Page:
X

Thank you for sharing!

Your article was successfully shared with the contacts you provided.

Two principles are central to the law of patent infringement damages. The first is that, pursuant to the long tradition of common law burdens of proof, plaintiffs bear the burden of proving damages. The second is that, pursuant to the statute, damages awards must not be less than a reasonable royalty.

In the context of patent damages (and, indeed, in many other similar contexts as well) these two principles end up being in deep tension with each other. This is because, in almost all cases, we can be certain that the correct amount of a reasonable royalty is greater than zero. At the same time, in almost all cases, the evidence about the precise amount of what a reasonable royalty would have been involves unreliable guesswork. The main standard for determining the precise amount of a reasonable royalty is to ask what royalty a hypothetical licensing negotiation before infringement would have yielded. Since the negotiation is hypothetical, it inherently requires some element of speculation to know its precise result.

This content has been archived. It is available exclusively through our partner LexisNexis®.

To view this content, please continue to Lexis Advance®.

Not a Lexis Advance® Subscriber? Subscribe Now

Why am I seeing this?

LexisNexis® is now the exclusive third party online distributor of the broad collection of current and archived versions of ALM's legal news publications. LexisNexis® customers will be able to access and use ALM's content by subscribing to the LexisNexis® services via Lexis Advance®. This includes content from the National Law Journal®, The American Lawyer®, Law Technology News®, The New York Law Journal® and Corporate Counsel®, as well as ALM's other newspapers, directories, legal treatises, published and unpublished court opinions, and other sources of legal information.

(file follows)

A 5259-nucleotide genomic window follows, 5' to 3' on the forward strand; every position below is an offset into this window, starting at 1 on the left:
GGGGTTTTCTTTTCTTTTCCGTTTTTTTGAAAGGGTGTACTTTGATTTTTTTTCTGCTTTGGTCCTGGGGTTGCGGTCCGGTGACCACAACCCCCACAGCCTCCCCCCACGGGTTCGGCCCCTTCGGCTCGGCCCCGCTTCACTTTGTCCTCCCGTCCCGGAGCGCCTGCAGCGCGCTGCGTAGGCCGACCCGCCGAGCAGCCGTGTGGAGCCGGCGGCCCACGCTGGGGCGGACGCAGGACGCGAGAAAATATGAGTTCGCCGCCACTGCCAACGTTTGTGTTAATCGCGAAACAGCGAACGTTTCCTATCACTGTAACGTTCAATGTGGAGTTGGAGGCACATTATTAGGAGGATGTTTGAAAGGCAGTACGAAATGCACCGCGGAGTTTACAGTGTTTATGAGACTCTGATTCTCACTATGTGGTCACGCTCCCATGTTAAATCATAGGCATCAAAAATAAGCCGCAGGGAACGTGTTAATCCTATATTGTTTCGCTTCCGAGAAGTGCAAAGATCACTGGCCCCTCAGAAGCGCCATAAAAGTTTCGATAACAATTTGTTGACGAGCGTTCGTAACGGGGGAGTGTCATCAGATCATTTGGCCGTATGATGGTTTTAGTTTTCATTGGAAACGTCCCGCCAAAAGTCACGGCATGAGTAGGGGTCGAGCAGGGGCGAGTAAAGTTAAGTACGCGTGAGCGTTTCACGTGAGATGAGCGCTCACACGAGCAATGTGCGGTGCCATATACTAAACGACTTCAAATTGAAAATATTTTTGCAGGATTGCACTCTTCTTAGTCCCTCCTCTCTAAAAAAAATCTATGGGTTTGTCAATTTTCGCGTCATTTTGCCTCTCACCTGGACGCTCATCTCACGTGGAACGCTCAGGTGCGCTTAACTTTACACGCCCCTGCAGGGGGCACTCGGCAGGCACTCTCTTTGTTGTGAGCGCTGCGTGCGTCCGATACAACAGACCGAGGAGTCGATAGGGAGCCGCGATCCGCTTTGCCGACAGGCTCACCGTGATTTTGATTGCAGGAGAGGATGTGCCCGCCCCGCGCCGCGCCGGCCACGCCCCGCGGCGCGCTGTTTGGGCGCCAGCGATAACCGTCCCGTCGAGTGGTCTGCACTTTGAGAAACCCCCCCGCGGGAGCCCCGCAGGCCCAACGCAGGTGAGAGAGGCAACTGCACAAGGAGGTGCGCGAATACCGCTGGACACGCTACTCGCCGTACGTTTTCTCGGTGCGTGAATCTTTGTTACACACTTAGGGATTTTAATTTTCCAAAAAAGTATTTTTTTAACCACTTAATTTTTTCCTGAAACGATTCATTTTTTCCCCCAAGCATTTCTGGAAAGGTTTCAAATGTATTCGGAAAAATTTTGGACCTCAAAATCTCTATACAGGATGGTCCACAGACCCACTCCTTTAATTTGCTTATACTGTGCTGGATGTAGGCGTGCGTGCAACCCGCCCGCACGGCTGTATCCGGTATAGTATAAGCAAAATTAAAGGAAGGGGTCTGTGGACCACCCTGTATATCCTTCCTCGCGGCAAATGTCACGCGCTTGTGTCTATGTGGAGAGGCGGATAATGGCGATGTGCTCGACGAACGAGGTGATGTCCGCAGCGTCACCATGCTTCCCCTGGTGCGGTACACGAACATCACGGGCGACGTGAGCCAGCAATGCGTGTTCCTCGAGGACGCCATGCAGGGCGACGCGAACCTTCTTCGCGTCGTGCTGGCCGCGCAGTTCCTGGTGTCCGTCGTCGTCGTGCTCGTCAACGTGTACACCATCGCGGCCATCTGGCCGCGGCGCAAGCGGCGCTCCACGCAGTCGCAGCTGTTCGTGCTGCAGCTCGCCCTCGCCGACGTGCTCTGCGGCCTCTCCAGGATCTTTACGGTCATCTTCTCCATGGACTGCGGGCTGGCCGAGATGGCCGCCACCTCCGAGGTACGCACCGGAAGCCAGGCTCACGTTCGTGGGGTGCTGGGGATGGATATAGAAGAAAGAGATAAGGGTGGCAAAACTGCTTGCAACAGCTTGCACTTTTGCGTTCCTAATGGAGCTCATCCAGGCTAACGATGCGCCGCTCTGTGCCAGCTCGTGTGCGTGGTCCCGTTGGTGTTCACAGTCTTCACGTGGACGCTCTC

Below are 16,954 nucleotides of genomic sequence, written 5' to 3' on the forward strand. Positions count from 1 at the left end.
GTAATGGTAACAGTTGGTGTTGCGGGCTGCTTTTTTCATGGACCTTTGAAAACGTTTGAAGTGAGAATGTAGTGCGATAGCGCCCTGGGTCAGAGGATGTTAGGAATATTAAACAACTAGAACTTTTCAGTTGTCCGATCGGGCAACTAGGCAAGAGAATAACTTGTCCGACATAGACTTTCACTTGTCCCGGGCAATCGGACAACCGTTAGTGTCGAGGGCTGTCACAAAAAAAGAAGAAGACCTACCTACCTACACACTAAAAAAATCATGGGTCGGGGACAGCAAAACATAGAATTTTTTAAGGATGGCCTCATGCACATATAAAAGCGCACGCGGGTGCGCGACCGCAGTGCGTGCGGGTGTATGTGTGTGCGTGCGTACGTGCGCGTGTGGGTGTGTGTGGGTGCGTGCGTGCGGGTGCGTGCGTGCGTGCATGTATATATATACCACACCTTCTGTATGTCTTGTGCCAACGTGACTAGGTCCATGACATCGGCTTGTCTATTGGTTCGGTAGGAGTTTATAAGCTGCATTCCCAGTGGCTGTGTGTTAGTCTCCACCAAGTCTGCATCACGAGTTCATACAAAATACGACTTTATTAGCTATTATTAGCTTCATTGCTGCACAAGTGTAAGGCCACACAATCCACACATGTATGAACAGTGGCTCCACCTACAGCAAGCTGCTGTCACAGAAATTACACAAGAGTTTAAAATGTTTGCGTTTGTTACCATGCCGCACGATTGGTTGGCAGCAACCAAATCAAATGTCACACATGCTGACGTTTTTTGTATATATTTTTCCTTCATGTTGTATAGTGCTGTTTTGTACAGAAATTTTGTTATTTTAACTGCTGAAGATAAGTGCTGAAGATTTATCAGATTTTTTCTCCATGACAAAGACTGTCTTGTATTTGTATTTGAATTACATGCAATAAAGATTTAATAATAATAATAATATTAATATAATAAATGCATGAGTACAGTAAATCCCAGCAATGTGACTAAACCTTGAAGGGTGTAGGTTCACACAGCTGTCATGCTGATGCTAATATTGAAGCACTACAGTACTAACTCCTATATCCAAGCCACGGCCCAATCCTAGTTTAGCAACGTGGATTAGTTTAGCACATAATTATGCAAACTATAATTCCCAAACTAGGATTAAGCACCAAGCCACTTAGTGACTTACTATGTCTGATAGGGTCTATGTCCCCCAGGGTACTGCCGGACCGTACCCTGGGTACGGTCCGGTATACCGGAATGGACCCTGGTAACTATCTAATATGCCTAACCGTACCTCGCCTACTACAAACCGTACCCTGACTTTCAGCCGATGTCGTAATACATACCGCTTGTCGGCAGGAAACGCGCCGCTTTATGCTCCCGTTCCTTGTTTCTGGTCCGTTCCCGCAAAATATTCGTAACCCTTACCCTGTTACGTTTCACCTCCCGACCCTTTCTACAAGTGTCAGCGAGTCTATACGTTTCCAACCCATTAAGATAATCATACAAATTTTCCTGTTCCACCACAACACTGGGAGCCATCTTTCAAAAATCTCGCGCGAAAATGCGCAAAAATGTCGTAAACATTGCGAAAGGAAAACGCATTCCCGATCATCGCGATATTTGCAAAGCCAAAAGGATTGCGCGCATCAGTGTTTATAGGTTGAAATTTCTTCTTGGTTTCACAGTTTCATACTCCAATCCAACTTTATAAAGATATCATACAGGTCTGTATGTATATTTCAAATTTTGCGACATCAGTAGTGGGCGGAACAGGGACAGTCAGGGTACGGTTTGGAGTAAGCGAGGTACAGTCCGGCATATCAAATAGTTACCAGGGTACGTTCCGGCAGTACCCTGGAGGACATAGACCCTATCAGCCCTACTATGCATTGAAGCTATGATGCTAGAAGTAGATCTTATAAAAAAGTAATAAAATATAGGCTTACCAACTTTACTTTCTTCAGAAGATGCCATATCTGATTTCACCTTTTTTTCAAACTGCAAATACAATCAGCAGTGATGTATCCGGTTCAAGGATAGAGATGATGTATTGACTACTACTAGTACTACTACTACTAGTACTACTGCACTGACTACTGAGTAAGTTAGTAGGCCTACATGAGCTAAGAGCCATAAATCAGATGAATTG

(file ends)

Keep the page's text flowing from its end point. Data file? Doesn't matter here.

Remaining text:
ALM's content plays a significant role in your work and research, and now through this alliance LexisNexis® will bring you access to an even more comprehensive collection of legal content.

For questions call 1-877-256-2472 or contact us at customercare@alm.com

TJ Chiang

T.J. Chiang is an Assistant Professor of Law at George Mason University School of Law. He writes primarily in the area of intellectual property. His articles have appeared in various law reviews including the Michigan Law Review, the Northwestern University Law Review, and the Yale Law Journal.

More from this author ›

ALM Legal Publication Newsletters

Sign Up Today and Never Miss Another Story.

As part of your digital membership, you can sign up for an unlimited number of a wide range of complimentary newsletters. Visit your My Account page to make your selections. Get the timely legal news and critical analysis you cannot afford to miss. Tailored just for you. In your inbox. Every day.

Copyright © 2017 ALM Media Properties, LLC. All Rights Reserved.